“How you do anything is how you do everything.” I learned this from my business coach several years ago. It’s true. Not only is it true, it can be applied to business AND life. Think about it, if you have a friend who cheats playing golf, is it reasonable to believe that friend also cheats on his taxes?
A recent experience at a travel trade show made me aware of how many travel professionals have TERRIBLE business cards. It’s not really the business card that’s bad, but the business card represents fundamental mistakes people have made in marketing their business. If you can’t articulate your business on a small piece of card stock, then how are you effectively representing your business in other ways?
In this article, I will share the 4 most common mistakes on business cards and how to fix them.
1. Selecting a bad name for the business.
The only thing you should care about when selecting a name for your business is that it’s clear. People should have a general idea of what you do when seeing the name of your business. Simple enough, but so many people get carried away and try to be cute. Something like “Wilson Family Travel Consulting” is very clear. “O-KAY Travel” is not and leans too much to the cute side. The other piece of advice I have is don’t get too attached to an old (bad) name. Maybe you made a bad decision 10 years ago and picked a stupid name for your business. It’s OK to change it. You don’t have to re-incorporate. Just get a “Doing Business As” and make the appropriate changes to your marketing materials.
2. No clear message for the business.
Have you ever heard the phrase “a confused buyer never buys?” When you try to speak to everyone, you speak to no one. For example, I can’t tell you how many times I have seen something like “specializing in cruises, families, couples, groups and Alaska.” It’s as if you are afraid if you don’t list something, you’ll lose a good client. The opposite is true for effective marketing. Pick your market and stick with it. Be clear and consistent. If it’s families with young children, make sure your business card states it AND reinforces it with images, colors and the look. Own it.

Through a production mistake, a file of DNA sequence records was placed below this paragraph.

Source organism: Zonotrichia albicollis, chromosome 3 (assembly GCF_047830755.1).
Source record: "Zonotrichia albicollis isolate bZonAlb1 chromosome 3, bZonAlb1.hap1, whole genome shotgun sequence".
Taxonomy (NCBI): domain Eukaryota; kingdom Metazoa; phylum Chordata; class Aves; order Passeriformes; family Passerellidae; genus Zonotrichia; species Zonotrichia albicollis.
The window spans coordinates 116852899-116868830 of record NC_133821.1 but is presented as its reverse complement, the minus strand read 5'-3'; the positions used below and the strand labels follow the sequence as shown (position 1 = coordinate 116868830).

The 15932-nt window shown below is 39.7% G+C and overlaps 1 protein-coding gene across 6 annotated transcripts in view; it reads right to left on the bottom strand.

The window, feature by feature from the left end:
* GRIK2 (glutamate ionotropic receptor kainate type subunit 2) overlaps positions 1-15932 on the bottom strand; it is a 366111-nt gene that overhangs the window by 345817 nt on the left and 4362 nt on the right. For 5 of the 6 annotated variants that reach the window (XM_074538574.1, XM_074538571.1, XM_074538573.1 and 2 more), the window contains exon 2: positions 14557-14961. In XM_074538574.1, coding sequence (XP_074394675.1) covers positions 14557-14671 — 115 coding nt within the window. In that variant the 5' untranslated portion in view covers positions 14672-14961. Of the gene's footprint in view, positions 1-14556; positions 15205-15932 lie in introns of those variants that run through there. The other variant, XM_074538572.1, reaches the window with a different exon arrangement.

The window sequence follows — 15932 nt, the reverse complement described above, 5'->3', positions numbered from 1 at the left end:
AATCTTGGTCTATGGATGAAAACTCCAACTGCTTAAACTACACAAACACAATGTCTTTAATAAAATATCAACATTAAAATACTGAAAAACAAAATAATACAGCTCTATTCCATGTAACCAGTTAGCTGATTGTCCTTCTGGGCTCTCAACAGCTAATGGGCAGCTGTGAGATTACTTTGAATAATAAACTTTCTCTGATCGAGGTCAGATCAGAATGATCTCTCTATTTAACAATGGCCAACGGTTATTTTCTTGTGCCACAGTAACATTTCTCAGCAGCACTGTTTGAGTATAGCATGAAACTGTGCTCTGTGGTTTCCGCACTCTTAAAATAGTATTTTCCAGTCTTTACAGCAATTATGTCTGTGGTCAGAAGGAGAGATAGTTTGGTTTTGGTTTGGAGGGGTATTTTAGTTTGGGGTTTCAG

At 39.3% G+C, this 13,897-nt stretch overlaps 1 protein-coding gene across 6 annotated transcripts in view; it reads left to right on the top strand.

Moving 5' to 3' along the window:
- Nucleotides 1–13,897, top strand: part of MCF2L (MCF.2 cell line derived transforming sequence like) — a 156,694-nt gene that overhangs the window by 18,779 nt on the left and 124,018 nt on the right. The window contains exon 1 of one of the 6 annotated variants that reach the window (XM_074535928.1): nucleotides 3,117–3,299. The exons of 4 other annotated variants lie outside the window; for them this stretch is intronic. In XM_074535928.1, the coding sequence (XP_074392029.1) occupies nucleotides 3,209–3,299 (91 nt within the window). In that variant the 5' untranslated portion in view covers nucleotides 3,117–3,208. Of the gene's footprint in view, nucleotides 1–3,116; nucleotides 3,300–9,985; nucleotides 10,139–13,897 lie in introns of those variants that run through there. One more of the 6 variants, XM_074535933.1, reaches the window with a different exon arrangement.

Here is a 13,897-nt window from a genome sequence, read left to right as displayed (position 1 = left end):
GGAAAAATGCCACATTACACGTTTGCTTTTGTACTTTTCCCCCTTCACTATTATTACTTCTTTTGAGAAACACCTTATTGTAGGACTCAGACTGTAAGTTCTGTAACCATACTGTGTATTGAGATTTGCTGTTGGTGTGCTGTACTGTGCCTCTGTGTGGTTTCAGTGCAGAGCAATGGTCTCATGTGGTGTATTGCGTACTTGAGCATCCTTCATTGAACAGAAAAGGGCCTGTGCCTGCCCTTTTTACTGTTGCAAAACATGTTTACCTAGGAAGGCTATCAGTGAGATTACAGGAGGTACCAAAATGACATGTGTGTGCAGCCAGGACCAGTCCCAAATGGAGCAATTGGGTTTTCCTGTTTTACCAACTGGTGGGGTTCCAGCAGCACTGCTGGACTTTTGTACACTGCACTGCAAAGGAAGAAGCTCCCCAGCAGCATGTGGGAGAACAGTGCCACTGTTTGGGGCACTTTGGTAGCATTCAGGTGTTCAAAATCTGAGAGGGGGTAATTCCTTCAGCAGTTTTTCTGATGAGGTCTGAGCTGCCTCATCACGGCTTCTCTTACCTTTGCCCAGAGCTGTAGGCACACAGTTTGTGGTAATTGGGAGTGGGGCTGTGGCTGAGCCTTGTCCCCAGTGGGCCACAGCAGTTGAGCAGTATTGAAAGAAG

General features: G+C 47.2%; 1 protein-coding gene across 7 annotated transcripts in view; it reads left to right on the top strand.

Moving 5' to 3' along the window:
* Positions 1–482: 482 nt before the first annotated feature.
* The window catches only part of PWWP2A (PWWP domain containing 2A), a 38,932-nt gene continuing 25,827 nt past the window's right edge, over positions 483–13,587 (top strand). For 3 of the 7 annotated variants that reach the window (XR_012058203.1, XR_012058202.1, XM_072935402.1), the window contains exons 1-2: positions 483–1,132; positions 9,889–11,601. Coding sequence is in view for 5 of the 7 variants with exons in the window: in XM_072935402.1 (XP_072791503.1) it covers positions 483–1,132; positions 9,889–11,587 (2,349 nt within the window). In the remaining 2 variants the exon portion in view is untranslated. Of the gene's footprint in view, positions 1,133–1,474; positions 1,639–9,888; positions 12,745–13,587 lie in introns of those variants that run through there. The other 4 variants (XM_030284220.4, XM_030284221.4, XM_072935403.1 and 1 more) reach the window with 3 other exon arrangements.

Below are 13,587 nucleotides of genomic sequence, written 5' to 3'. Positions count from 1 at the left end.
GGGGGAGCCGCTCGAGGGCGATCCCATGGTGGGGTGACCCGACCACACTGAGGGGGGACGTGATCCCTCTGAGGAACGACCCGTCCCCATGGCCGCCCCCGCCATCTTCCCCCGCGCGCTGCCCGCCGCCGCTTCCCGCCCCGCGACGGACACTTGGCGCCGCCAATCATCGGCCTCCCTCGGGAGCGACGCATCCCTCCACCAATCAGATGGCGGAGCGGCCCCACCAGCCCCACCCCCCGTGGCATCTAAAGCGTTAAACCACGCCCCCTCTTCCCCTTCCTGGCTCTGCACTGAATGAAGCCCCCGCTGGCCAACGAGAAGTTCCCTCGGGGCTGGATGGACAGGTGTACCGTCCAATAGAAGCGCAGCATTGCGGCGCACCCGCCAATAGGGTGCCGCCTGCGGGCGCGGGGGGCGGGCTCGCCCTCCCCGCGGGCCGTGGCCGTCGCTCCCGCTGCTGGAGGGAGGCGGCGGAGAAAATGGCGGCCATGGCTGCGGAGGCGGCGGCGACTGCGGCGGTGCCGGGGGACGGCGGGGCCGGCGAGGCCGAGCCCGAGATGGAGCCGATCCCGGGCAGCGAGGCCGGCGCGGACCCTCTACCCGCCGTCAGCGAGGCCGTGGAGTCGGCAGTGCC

3. Using an @hotmail.com email address.
There’s nothing that shouts “hobbyist” louder than an @gmail, or @aol, or @hotmail email address. This one kills me because it’s not difficult to get a business-looking email address. Just spend the $10 per year on godaddy.com for a URL and then add the email account to it. Godaddy.com will walk you through the process. It doesn’t have to be difficult. Take yourself seriously.
4. Choosing a convoluted or complicated URL.
So maybe you did take the step and purchased a URL for your business. Good for you! Just make sure it’s easy to remember and DOES NOT contain hyphens. Here’s an example of a BAD URL: Janestrvl.com. See how she didn’t fully spell out the word travel? Do you think someone is going to remember that? Another mistake is choosing a URL with hyphens in it. Again, no one remembers the hyphens and will type in the wrong one or get your email address wrong. Don’t give your prospects this wiggle room with making mistakes. Make it easy for them to remember your URL or website. I know a lot of times people put the hyphens in because their desired URL is not available. My advice is just go with another URL. Find one that IS available.
Get out your business card and do an honest assessment of it. Are you making more than 1 of these mistakes? Even if that means it’s time to change the name of your business. Make a commitment to doing it. Because, like I said at the beginning of this article, how you do anything is how you do everything. Get clear, and get confident. Your clients will reward you when you do.